This article, sample code and whitepaper were produced by Leigh Davies (Intel) who examines how to optimize your graphics applications such that they self adjust their workload on CPU/GPU to prolong a system's battery life while maintaining an acceptable visual quality for the user.
Today any review of a new processor whether it’s used in a desktop computer, a laptop, a tablet or a phone will contain lots of information about how efficient it is and the new technologies that have been used to achieve this performance. Operating system developers spend large amounts of time optimizing improve efficiency and extend battery life, but what can be done by someone who is designing an application and wants to ensure it runs as efficiently as possible? The aim of this sample is to provide insight into how features in a game can affect the power efficiency of the hardware it’s running on including the importance of frame rate capping, the effect of bandwidth on power and the cost of running asynchronous CPU work. The sample also demonstrates a way an application can adjust its workload to prolong a system’s battery life when it detects a change from AC power to battery, how aggressive the change is can be adjusted based on the currently active windows power scheme.
Figure 1: Power Explorer with onscreen power information from Intel Power Gadget 2.7
The core of the sample was designed around the idea used in Codemasters GRID2* that an application can and should adapt its behavior based on whether it’s running on battery or AC power. We also wanted to show a way of adapting this behavior changed to reflect how the user had their system configured so the decision was taken to tie the amount of adaption into the currently active windows power scheme. As well as extending the system’s battery life when not running on AC power that also allows the application to adapt to the fact the hardware’s performance will change based on the power scheme. As the sample was created it became clear that to tell the complete story of how and why a game needs to adapt based on the power source we would need the ability to accurately display power information in real time and allow the user to experiment with a wide range of graphics options to see how they affect power as not all optimizations will be applicable to all titles. The result the sample can be split into 3 main areas.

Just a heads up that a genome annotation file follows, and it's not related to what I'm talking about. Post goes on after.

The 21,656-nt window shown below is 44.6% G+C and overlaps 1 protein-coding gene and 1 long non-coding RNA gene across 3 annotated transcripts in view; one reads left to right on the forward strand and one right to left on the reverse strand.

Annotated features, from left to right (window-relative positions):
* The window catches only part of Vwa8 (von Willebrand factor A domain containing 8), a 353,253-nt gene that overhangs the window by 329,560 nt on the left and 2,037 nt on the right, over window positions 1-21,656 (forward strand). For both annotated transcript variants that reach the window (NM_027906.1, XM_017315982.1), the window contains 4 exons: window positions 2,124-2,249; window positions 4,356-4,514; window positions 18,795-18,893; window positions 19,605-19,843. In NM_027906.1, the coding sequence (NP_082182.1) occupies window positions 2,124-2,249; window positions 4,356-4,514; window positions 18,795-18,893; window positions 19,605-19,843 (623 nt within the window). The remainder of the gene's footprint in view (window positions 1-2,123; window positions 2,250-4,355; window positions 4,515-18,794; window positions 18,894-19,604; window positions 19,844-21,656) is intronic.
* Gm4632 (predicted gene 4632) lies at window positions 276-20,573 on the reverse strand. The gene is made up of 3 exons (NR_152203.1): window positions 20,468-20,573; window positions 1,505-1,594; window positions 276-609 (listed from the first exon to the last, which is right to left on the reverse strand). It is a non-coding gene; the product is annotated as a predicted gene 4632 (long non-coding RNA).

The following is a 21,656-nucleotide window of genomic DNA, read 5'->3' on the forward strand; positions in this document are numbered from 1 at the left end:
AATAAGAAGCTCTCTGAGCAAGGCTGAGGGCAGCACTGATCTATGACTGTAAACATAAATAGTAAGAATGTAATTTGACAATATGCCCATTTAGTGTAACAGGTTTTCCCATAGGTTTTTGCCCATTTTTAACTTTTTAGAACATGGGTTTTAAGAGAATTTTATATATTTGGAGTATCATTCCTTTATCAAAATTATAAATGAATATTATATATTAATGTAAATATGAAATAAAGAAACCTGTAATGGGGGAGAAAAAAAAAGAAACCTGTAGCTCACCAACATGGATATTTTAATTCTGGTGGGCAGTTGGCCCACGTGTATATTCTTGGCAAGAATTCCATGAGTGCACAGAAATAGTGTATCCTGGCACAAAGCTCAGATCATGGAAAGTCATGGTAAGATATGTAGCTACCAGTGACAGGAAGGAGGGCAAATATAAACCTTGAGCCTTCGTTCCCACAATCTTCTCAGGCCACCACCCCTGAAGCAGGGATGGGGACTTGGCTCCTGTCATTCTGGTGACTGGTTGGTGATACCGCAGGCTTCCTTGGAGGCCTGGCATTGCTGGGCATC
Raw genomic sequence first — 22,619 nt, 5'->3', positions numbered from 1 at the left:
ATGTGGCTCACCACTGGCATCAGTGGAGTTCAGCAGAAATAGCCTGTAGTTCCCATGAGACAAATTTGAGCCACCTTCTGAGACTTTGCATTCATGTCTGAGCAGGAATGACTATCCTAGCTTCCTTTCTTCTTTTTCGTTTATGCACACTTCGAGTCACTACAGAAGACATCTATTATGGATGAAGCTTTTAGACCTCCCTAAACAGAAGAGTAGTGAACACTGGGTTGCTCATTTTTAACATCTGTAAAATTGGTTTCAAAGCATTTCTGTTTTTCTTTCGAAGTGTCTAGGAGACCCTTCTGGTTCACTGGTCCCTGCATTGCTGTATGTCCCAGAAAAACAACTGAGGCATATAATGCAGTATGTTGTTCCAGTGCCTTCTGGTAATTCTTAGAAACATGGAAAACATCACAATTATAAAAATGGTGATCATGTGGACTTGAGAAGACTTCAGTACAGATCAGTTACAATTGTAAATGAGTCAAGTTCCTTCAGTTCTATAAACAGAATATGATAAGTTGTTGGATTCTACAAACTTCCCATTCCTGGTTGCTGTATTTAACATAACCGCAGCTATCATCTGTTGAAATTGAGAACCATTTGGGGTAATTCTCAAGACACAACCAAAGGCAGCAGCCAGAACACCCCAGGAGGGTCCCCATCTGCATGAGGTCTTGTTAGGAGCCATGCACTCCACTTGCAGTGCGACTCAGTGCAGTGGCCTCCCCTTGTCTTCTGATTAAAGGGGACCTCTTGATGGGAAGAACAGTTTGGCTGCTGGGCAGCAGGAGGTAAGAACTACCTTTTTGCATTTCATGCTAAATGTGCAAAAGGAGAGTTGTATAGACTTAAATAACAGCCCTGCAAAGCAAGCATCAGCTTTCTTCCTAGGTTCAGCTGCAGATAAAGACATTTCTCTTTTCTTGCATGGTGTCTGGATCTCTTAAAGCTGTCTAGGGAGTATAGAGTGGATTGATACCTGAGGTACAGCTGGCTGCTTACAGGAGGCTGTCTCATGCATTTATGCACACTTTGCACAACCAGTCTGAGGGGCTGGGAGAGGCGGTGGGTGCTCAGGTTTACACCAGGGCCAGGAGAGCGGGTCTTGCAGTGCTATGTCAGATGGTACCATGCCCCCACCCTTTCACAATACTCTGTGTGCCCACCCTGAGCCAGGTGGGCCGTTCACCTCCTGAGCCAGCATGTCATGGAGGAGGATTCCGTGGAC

- Windows Power API’s for measuring battery life, capturing system notifications on power changes and information on the current Windows Power Scheme.
- Integration of Intel Power Gadget 2.7 and the information this allows to be displayed on screen.
- A sandbox showing the effect the various graphics options have on power draw and the interaction between each other. The main effects that can be adjusted are:
- VSync Rate Backbuffer Format ( a choice of 32 Bit and 64Bit formats and MSAA)
- HDR pipeline ( Tone mapping and bloom)
- Resolution ( Using a simple upscale post process)
- CPU workload and thread usage
- Shader workload.
- Tessellation level.
More details can be found in the accompanying article that can be found below. As a final example of the effect that adjusting settings can have running the sample on a 47Watt 4950HQ system (See Table 1) gave the following results with over a 3 fold reduction in power draw between maximum visual quality and power saving options
Figure 2: Power comparison of different settings
The main things that significantly affected the power draw of the same can be summarized as:
* Frame rate, limiting the maximum frame rate is the single most important optimization regarding power.
* Bandwidth, back buffer formats and MSAA affect almost every rendering call, the less bandwidth the better.
* Limit CPU work that doesn’t provide tangible benefits on modern systems to allow more power for the GPU, avoid spin locks and unnecessary polling, optimize time consuming functions even on none critical threads, just because the CPU is fast enough to do the work without stalling another part of the code doesn’t mean it’s an efficient use of the power budget.
* Balance shader cost against visual quality, excessive tessellation or highly complex pixel shaders that provide only minimal visual benefits can significantly impact on power draw.
Table 1: Hardware Spec used in testing